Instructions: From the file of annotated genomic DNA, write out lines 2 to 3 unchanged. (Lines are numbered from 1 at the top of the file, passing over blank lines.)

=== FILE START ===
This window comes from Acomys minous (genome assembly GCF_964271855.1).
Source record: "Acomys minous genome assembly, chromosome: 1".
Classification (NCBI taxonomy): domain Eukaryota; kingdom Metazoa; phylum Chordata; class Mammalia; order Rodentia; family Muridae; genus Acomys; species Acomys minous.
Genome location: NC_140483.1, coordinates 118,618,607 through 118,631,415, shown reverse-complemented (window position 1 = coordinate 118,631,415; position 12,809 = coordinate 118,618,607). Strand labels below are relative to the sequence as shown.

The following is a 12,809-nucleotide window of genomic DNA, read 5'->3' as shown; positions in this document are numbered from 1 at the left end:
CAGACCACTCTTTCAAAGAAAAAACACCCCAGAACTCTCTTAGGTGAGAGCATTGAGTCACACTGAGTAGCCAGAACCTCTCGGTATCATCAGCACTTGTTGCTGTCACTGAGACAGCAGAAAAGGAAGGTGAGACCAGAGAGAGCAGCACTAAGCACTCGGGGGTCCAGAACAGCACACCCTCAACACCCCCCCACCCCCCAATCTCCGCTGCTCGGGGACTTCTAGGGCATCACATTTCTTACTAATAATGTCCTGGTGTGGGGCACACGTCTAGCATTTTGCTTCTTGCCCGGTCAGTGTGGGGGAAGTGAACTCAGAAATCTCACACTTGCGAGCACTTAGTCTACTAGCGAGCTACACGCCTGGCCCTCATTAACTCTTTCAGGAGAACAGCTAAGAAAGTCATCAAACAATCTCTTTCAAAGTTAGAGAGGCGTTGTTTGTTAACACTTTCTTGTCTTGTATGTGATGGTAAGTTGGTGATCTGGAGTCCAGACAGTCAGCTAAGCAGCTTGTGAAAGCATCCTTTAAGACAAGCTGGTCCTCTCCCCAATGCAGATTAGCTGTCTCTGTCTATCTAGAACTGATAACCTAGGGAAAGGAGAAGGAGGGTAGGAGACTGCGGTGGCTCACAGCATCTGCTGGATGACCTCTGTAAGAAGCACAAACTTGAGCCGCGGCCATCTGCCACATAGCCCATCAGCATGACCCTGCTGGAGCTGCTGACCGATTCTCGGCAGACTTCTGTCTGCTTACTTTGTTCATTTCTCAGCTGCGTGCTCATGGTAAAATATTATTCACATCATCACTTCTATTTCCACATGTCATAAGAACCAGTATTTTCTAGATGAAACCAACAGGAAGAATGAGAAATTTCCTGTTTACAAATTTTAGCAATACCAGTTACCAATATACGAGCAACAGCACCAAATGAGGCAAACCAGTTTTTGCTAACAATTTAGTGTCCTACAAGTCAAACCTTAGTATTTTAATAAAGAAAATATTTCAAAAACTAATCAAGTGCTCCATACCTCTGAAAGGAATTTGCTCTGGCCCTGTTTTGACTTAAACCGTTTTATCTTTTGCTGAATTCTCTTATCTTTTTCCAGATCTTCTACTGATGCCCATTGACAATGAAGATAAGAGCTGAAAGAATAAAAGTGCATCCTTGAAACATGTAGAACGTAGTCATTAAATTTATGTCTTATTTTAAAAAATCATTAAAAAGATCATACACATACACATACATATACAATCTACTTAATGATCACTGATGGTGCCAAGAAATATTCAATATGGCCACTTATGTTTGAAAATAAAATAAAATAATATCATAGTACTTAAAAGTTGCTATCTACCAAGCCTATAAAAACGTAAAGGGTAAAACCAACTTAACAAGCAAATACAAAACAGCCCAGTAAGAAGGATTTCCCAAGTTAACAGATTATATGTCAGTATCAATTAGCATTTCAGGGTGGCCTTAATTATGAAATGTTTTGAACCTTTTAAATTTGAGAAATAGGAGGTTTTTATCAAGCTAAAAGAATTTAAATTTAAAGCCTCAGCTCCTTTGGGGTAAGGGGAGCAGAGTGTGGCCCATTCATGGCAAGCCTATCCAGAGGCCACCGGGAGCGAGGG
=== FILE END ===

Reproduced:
Source record: "Acomys minous genome assembly, chromosome: 1".
Classification (NCBI taxonomy): domain Eukaryota; kingdom Metazoa; phylum Chordata; class Mammalia; order Rodentia; family Muridae; genus Acomys; species Acomys minous.